Several fields were surveyed yesterday (7/6/2010) in central Alabama. My findings were as follows: aphids continue to be low to non-detectable in many fields; drop cloth samples yielded early instar immature plant bugs, and an occasional fleahopper, frequent adult clouded plant bugs, and adult brown stink bugs. All of these were at non-treatable levels at the present. However, as each day and each week passes the bug complex will become more abundant and damaging to the point that the entire complex will require controls. I would key on damage to the thumb sized bolls (until quarter diameter bolls are present) for stink bug decision and to a combination of dirty blooms and the number of immature plant bugs per row foot for that species.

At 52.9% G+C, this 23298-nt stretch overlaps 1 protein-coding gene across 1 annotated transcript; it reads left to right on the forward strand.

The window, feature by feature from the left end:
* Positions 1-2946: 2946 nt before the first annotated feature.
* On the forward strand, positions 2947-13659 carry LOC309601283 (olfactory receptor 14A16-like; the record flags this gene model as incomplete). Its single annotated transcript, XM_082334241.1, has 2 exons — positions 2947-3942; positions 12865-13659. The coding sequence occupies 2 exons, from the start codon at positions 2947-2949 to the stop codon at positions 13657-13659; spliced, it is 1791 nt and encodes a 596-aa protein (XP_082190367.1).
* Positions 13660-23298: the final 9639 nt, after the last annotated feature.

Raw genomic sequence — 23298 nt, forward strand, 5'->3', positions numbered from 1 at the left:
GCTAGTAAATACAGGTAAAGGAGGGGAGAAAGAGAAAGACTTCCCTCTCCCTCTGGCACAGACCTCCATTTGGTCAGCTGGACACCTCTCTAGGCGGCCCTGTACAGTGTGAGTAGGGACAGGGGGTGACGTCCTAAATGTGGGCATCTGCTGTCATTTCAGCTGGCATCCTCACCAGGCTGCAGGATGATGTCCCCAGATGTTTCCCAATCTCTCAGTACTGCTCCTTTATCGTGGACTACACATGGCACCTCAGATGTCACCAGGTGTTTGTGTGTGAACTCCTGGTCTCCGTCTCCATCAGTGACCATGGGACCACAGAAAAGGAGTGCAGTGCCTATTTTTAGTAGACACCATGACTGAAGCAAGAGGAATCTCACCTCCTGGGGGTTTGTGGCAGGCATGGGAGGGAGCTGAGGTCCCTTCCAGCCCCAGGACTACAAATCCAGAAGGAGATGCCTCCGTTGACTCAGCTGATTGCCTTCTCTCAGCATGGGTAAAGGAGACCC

I would advise field surveyors to begin switching from a sweep net to the drop cloth as cotton begins to bloom. The majority of the plant bug population for the next couple of weeks will be immatures that have hatched from eggs deposited by migrating adults during the month of June.
The large tobacco budworm flight has not reached southeast Alabama yet. I will be in southeastern Alabama tomorrow and will observe for moths, eggs, and small larvae at that time.
Calls received this week have centered on what to use for a complex of aphids, plant bugs and brown stink bugs. No one chemical would be the top choice for this complex. A pre-mix or a tank mix of two chemical classes would likely give the most effective control of this complex.